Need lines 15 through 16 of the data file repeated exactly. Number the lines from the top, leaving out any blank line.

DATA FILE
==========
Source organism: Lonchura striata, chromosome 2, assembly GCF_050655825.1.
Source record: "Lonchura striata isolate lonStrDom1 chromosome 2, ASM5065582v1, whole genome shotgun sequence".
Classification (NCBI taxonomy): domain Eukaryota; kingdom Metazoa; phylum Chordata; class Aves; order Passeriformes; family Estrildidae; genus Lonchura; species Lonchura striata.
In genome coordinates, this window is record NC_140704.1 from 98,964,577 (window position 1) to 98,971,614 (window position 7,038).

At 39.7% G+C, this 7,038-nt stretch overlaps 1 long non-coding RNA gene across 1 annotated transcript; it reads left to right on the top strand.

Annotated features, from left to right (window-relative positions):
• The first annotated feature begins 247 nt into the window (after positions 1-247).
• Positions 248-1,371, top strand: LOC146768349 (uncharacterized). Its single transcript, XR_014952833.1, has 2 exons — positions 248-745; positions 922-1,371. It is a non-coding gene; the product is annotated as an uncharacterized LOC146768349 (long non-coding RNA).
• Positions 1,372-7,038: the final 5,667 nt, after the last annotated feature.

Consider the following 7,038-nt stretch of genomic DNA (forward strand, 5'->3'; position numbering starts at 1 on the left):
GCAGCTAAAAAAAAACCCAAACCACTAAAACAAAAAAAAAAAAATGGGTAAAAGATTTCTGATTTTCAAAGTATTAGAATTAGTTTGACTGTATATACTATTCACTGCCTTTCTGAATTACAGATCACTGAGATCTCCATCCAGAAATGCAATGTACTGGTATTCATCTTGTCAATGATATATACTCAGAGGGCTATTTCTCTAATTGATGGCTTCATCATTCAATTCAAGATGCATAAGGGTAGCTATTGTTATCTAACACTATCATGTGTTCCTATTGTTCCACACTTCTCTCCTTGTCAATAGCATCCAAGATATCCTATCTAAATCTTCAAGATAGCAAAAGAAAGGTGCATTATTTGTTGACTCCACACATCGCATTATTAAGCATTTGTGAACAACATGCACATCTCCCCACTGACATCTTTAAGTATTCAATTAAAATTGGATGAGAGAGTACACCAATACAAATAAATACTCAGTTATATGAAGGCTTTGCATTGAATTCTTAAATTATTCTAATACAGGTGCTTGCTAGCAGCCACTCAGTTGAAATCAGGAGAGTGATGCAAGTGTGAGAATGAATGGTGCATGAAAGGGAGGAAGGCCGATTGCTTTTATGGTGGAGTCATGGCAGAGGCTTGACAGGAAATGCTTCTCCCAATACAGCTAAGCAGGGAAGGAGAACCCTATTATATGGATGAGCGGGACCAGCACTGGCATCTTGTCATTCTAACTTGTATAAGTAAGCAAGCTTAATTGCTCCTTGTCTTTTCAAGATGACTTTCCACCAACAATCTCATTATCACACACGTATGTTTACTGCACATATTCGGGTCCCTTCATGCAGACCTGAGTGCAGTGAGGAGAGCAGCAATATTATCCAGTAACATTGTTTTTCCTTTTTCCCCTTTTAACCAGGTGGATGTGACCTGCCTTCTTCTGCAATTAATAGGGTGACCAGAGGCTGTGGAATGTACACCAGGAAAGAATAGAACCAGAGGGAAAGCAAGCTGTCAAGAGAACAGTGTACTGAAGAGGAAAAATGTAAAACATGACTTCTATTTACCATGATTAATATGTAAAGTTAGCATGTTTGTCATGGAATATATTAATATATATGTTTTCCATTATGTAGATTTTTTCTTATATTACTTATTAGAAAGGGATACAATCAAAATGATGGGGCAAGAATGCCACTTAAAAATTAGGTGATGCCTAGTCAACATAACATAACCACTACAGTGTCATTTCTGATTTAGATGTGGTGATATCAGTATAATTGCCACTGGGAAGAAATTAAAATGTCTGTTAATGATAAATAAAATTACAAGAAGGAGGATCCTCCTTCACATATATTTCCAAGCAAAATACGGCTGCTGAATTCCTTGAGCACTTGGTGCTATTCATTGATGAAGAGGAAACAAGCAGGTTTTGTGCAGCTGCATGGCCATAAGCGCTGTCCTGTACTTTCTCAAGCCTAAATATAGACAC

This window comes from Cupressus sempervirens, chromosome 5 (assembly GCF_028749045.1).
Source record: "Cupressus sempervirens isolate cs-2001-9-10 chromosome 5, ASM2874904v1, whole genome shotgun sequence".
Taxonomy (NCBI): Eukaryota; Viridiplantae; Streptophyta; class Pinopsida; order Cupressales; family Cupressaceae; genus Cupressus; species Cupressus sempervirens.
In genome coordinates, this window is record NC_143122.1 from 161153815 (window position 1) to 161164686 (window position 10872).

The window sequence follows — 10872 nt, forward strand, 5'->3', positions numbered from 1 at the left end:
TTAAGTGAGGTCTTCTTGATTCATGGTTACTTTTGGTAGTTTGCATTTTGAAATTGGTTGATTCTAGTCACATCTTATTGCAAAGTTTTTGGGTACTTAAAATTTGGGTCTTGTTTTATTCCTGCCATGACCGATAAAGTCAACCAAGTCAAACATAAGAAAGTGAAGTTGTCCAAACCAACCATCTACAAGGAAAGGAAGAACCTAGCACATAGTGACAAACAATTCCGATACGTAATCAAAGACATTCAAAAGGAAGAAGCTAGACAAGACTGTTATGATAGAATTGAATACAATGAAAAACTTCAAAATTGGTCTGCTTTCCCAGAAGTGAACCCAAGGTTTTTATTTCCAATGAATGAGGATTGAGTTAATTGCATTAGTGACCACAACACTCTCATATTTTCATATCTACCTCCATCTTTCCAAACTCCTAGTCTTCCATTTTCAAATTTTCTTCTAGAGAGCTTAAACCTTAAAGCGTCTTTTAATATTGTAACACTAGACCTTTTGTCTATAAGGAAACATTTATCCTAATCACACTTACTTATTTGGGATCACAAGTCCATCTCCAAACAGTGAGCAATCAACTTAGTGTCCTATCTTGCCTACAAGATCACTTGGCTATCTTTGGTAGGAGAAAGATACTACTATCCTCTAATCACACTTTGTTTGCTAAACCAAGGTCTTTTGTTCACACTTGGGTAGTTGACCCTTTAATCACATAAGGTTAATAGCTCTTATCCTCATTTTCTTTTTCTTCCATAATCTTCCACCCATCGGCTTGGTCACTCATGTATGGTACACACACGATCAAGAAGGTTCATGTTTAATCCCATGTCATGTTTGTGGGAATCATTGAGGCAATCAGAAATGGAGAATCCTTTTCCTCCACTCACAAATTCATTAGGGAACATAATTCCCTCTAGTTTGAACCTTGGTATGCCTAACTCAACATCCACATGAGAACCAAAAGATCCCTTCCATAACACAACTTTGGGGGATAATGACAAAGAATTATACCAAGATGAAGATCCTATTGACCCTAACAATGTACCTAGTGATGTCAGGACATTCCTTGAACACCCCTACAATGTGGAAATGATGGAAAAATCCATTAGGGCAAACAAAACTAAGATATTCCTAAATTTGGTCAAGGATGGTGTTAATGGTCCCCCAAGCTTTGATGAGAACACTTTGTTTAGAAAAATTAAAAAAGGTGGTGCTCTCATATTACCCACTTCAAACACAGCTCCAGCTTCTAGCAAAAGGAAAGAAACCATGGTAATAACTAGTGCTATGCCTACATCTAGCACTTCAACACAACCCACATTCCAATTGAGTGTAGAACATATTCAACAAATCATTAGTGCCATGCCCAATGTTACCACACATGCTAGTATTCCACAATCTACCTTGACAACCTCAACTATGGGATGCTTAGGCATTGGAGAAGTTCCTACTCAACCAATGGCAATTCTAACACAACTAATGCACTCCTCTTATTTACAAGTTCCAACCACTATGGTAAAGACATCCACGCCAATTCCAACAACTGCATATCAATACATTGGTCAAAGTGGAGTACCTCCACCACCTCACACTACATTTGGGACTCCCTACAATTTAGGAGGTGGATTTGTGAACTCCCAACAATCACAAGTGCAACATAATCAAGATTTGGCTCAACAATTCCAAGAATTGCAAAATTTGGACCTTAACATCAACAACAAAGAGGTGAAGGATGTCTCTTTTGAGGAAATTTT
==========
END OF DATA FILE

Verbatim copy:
In genome coordinates, this window is record NC_143122.1 from 161153815 (window position 1) to 161164686 (window position 10872).

The window sequence follows — 10872 nt, forward strand, 5'->3', positions numbered from 1 at the left end: